Dressing the short-torsoed petite body
Some fashion tips for petites with shorter torsos include:
- Wear brighter/lighter colours on top, and darker neutral solids on the bottom. For jeans, I usually opt for dark wash denim in solid colours, or solid black pants. I’ll pair them with lighter or brighter colours on my top half. If I want to wear prints, I keep them to my top half only.
- Wear tops untucked and make sure they hit just above the hip. Finding tops that are short enough to do this is difficult, but not impossible. Untucking tops will visually lengthen your torso and shorten your leg length, balancing out your proportion. If you’re petite and pear-shaped, be careful not to wear tops that are too long; anything that ends right at your widest part will only serve to call visual attention to it. Instead, wear tops that just barely skim the top of your hipbone.
- Wear mid-rise pants and skirts. High rise everything is on trend right now, but this is a trend that we short-torsoed petites should really avoid. High waisted anything will come up right underneath our boobs, making us look like female versions of Steve Urkel, and bunching up unattractively on waist real estate that we simply don’t have. A lower mid-rise pant is the most flattering, sitting just below the belly button, lengthening the amount of vertical on our top half. However, skip the super low-rise pants if you’re a curvier petite or have broader hips, since they’ll just draw attention to the widest portion of your hips.
- Shop the petites section for anything that touches your top half. Regular tops and tees, even cropped ones, won’t work on your shorter torso. The shoulders will be too wide, the armholes and necklines too low, the waist will hit at the hip, the hips will hit too low, and the tops will bag and bunch in all the wrong places. Instead, buy dresses, jackets, tops, sweaters and tees made specifically for petites. There are lots of brand and shopping suggestions on this blog.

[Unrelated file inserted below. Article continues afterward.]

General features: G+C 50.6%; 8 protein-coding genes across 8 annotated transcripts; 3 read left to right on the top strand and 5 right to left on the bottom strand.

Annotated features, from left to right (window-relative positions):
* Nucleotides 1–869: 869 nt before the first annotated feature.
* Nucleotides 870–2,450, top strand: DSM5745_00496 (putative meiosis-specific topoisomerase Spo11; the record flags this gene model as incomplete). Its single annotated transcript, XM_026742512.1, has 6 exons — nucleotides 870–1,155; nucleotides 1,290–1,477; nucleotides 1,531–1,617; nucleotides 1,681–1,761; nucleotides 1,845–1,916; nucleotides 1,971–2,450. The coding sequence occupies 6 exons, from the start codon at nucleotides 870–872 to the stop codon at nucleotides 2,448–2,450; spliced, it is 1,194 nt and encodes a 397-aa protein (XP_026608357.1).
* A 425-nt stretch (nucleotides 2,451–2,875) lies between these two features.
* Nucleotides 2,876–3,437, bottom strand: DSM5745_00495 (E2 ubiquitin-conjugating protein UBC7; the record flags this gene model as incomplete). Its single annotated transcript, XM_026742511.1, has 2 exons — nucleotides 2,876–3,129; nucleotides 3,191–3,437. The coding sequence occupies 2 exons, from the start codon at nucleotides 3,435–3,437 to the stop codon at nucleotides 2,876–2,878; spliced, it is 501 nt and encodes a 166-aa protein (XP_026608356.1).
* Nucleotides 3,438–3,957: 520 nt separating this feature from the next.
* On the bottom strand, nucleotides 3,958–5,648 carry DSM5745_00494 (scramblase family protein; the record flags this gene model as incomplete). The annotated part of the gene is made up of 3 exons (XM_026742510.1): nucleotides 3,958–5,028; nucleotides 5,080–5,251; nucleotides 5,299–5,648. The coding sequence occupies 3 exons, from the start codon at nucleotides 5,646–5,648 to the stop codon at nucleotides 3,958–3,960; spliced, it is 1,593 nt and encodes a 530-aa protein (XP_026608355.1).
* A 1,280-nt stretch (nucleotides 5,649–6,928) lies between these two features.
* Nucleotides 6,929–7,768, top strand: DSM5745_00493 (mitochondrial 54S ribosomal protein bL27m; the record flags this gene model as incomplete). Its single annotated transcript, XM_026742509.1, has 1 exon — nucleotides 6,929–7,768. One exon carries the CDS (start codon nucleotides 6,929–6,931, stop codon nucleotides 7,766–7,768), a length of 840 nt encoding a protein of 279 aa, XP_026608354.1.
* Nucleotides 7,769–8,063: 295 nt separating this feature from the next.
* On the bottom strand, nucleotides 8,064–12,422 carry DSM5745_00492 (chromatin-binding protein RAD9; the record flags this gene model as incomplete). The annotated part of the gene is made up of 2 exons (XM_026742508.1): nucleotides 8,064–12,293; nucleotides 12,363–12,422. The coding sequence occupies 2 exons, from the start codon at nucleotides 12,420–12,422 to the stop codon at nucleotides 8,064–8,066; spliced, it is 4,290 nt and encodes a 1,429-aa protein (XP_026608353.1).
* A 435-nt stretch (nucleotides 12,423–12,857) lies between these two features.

- Wear open necklines such as v-necks, scoop necks, and sweetheart necklines. You might be tempted to go for higher necklines like turtlenecks or shawl necks in order to visually lengthen your top half. Resist this temptation; it just makes your neck and shoulder line appear shorter, thus making your top half appear shorter. V-necks are the most flattering of all because they create a visual line that makes your shoulders look stronger and your torso look longer.
- Define the waistline. Your waist is higher than average, so it may be tempting to look for looser, boxier tops or crop tops that lack waist emphasis. Avoid this temptation; it will just widen your entire body to match your hipline. Instead, define the waistline with tops that gently draw in at your natural waistline.